Wednesday, March 2, 2011

Forbidden things you can do anyway

I've been having kind of an amusing exchange with a friend on facebook, a fellow teacher, who presently is grappling with inexperienced writers' mistakes.  She has been citing the mistakes, and then I have been firing back with examples of really good fiction that uses the "mistake" to greater ends.  For instance, to "it was all a dream" I countered David Foster Wallace's "Oblivion."  "Everyone dies in a car accident at the end" reminded me of Charles Baxter's "Saul And Patsy Are Getting Comfortable In Michigan" (although he did bring them back to life in a later story and novel).  And when my friend complained that her students don't even know to start a new paragraph for dialogue from a new speaker, I threw down Stephen Dixon's Interstate.

Of course my friend is right: there are things that are almost impossible to do well, and other things that a beginner can wrap his head around more easily, and learn to do skillfully, in the three-and-a-half-month confines of an academic semester.  But wow, it's hard to know how to tell them what's right and what's wrong.  "Some writers have been able to use this technique effectively," you can say, "but it isn't working in your story."  Or, "Traditionally, dialogue is formatted this way.  You can format it another way, but you need to know the convention, and understand the consequences of breaking it."

If you ever wonder why creative writing classes often seem to be graded rather generously, this is the reason.  Everything is a gray area.  Nothing can be judged out of context.  There are no things you can't do, and there are no things that always work.  There are only...things.  An infinite number.  And they can be arranged in an infinite number of ways.  It's enough to make me think my job might actually be...difficult.

Well--let's go with "complicated."

21 comments:

Pete said...

It's like jazz... there's a huge difference between playing outside, and playing notes randomly. One is skillful, the other is ignorant. You can't play outside before you learn how to play changes. That's the job of a writing teacher.

5 Red Pandas said...

Off topic but I've always wondered but never asked- are we supposed to like Saul and Patsy? I can usually tell, but with these two characters I'm not sure.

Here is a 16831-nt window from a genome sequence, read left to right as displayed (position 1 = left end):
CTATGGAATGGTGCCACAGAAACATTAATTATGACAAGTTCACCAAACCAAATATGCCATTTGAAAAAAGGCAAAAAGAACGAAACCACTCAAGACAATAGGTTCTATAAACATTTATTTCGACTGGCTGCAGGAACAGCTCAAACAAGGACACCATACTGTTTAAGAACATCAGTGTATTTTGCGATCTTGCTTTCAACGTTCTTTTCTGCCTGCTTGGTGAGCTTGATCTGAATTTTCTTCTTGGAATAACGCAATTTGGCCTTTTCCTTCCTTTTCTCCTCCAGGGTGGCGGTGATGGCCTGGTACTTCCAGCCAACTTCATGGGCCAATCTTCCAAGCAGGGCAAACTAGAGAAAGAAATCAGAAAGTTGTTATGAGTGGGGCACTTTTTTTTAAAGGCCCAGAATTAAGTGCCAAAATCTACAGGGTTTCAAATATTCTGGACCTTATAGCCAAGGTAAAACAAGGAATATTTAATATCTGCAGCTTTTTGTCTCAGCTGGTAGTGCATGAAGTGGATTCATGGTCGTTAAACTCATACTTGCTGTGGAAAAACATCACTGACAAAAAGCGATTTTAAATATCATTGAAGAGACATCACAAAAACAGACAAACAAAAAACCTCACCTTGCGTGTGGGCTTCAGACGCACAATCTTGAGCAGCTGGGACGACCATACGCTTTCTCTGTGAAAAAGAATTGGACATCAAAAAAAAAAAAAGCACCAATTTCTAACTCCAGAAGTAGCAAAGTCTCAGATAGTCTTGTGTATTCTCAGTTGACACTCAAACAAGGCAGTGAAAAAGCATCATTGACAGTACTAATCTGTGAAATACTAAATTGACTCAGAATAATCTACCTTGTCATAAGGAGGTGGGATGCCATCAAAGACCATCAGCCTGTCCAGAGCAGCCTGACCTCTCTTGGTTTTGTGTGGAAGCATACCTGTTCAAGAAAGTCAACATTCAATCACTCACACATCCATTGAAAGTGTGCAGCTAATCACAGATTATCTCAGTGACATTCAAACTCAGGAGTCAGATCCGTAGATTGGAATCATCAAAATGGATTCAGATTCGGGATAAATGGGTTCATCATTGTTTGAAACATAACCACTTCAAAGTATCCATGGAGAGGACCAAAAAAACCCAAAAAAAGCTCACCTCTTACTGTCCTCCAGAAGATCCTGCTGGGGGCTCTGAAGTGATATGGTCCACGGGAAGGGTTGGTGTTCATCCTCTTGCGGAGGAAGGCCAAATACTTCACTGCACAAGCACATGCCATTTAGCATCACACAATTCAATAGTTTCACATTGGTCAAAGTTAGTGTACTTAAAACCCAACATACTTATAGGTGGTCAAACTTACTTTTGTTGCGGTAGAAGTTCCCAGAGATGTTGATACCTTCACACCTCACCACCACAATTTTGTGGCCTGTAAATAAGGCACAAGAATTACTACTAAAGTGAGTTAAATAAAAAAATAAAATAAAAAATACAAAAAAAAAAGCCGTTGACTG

rmellis said...

Yes, you are supposed to loooooooooooooooooooooooooooooooooooooove Saul and Patsy.

christianbauman said...

I like Pete's comparison to jazz (or any kind of music, really). Breaking the rules of writing is fine...but the master knows what the rules are, knows that he/she is breaking them, and is doing it intentionally. One of the most important parts of my education as a novelist was my time as a copy editor for Viking/Penguin. It made me a stickler for detail in some respects (close up those spaces around your Em dashes, damn it), and in other respects gave me a greater appreciation of the impact I could possibly have on those occasions I choose to ignore the regulations.

rmellis said...

Sorry about all those m-dashes, Christian. Until about a month ago, I was a horrible offender.

jrlennon said...

It's true, old Saul and Patsy perhaps have not aged well. But that story meant a lot to me back in the day. AND IT DID TO YOU TOO ELLIS

rmellis said...

TIMES CHANGE LENNON

violentbore said...

I'm with Pete and Christian. The fact that there are no right or wrong things - just things - places importance on those things' relationship to the established conventions of a field.

Several years ago, I read one of those neat little 33 1/3 booklets about Pavement's album, 'Slanted and Enchanted'. The writer points to the measured sloppiness of the guitar work. Every cacophonous note, s/he says, has a purpose and clear focus. It may sound like playing notes at random, but it's much more a response to the conventions of rock music. Blah blah etc.